Obama Wants to Reinstate Military Commissions for Some Guantanamo Bay Detainees

Administration seeks changes from Congress to give defendants more rights.

May 15, 2009, 1:25 PM

May 15, 2009— -- President Obama announced that he will seek to reinstate military commissions for Guantanamo detainees, but with changes to give defendants more rights than in previous military tribunals established under President George W. Bush.

"Today, the Department of Defense will be seeking additional continuances in several pending military commission proceedings," Obama said in a written statement. "We will seek more time to allow us time to reform the military commission process."

The expanded rights for detainees at Guantanamo Bay would include banning evidence obtained through "cruel, inhuman or degrading techniques," adding restrictions on the admission of hearsay evidence, allowing defendants greater choice in choosing military counsel, greater protection for the accused who refuse to testify and allowing military commission judges to establish the jurisdiction of their own courts.

There are more than some 200 prisoners in Guantanamo Bay's detainee center, which the president wants closed within a year.

Other detainees not tried under military tribunals will be moved into the U.S. court system and the administration has yet to make a decision on those held in indefinite detention.

"I think there are many different avenues by which this administration will use to seek the justice that is deserved," White House Press Secretary Robert Gibbs said today.

"Military commissions have a long tradition in the United States," Obama said in a paper statement. "In the past, I have supported the use of military commissions as one avenue to try detainees. ... In 2006, I voted in favor of the use of military commissions. But I objected strongly to the Military Commissions Act that was drafted by the Bush administration and passed by Congress because it failed to establish a legitimate legal framework and undermined our capability to ensure swift and certain justice against those detainees that we were holding at the time."

Defense Secretary Robert Gates will send the changes to Congress. He is required by the Military Commissions Act to give Congress a 60-day notice before the changes are implemented.

A White House source says that Monday, White House counsel Greg Craig met with Sen. Carl Levin, D-Mich., the chairman of the Senate Armed Services Committee, to consult with him about the military commission decision. On Tuesday, Craig consulted with Sen. John McCain, R-Ariz., the ranking Republican on the committee, and Sen. Lindsey Graham, R-S.C.

Outrage Over Military Commissions Decision

Obama's position on reinstating military tribunals was lauded by some Republicans in Congress, but human rights groups -- some of whom are already outraged at the president's decision to fight the release of detainee abuse photos -- are complaining that the administration's move resonates of Bush's era and offers more of the same.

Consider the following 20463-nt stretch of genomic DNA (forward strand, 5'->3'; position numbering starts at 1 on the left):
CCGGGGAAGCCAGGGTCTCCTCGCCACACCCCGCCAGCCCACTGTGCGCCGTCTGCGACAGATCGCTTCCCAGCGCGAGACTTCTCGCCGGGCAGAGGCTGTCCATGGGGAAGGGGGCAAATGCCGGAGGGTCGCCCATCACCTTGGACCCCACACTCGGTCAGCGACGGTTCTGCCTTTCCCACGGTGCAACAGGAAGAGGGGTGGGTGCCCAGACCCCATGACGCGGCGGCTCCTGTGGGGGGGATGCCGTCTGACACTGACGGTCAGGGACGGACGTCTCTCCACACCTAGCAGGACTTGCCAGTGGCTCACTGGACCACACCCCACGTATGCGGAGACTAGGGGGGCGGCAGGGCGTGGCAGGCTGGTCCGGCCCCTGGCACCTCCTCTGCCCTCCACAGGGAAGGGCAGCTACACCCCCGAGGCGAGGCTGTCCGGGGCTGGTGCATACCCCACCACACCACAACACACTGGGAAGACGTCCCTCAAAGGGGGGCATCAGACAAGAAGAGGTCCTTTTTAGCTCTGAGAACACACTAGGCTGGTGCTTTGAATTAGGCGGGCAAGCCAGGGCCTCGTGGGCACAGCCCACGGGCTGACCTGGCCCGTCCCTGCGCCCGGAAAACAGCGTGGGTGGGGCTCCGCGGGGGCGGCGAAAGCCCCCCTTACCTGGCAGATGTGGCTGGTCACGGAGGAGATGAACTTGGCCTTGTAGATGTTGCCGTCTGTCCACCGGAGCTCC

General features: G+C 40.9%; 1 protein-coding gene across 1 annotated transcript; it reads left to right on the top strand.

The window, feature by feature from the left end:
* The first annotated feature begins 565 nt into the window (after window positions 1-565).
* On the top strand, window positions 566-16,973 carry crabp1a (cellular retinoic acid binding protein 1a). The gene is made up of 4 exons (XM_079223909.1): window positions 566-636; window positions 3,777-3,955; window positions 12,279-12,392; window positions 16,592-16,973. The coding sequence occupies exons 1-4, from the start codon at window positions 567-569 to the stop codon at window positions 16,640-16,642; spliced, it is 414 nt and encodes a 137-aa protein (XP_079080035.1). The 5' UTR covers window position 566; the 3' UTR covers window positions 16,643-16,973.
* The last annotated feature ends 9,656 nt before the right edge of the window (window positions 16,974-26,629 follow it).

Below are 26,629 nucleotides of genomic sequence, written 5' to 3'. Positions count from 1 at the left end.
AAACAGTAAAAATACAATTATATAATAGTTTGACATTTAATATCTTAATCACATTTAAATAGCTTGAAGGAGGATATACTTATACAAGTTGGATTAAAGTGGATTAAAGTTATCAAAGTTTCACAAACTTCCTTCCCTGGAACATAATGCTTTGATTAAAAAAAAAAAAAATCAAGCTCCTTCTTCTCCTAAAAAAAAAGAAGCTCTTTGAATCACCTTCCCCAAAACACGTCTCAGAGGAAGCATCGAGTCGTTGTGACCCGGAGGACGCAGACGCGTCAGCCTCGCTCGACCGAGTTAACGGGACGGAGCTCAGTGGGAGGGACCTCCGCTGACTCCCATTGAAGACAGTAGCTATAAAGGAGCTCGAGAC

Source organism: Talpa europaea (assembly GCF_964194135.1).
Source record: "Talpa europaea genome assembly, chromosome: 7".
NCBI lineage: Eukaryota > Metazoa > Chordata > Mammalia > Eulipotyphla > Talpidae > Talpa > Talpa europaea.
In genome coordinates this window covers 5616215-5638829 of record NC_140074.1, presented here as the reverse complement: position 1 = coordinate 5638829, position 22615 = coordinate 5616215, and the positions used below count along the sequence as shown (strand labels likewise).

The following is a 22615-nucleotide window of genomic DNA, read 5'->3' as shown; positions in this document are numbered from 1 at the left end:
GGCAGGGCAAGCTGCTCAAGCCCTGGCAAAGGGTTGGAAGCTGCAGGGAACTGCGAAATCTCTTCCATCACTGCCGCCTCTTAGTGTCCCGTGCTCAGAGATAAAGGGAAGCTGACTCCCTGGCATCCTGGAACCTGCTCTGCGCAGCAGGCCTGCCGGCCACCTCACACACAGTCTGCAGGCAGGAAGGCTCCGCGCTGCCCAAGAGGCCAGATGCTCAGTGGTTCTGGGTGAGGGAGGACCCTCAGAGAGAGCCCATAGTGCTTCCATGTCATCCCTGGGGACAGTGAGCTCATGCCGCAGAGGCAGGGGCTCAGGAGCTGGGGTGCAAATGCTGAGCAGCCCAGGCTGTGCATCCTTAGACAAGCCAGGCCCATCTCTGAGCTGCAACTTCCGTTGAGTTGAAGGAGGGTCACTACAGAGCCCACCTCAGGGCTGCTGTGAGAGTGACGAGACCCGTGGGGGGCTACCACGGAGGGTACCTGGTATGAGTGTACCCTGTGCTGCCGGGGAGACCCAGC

The American Civil Liberties Union (ACLU) sent out an angry statement Friday, calling the decision a "striking blow to due process and the rule of law."

"Tweaking the rules of these failed tribunals so that they provide 'more due process' is absurd; there is no such thing as 'due process light,'" the statement said. "Despite the administration's efforts to improve the system, the only explanation for reviving it would be to accommodate the damage that has already been done by the Bush administration's policies of torture, illegal detention and denial of fair trials. ... In this case, President Obama would do well to remember his own infamous words during his presidential campaign: you can't put lipstick on a pig."

The White House today tried to separate its policies from those of its predecessor.

"I don't think this is a system that works in any way, shape or form for the American people," Gibbs said, referring to military commissions supported by the Bush administration. "This notion that, somehow, the law is the same under the protections that the president is entering into ... the notion that this is the same vehicle is simply ... not true."

On Capitol Hill, Republicans responded positively to the news.

In 2006, then-Sen. Obama voted for that military tribunal bill -- originally drafted by Republican Sens. McCain, Graham and John Warner of Virginia. But Obama opposed the changes that were made by the White House and supported by the three senators, which ultimately passed Congress. On the campaign trail, Obama called the Bush system flawed.

McCain said today he supports the Obama administration's intention and is "pleased" that the president has "adopted this view." But he added that many questions about detainee policy still need to be worked out.

"Today's announcement is a step -- but only a step -- toward a comprehensive detainee policy that will deal with the detainees held at Guantanamo and elsewhere in a fashion that both accords with our values and protects our national security," McCain said in a written statement.

Graham indicated he had met with Obama several times to discuss ways to improve the military commission system.

"The commanders believe a reformed system would be beneficial to the war effort as long as such a system is national security-centric," Graham said in a statement. "I agree with the president and our military commanders that now is the time to start over and strengthen our detention policies."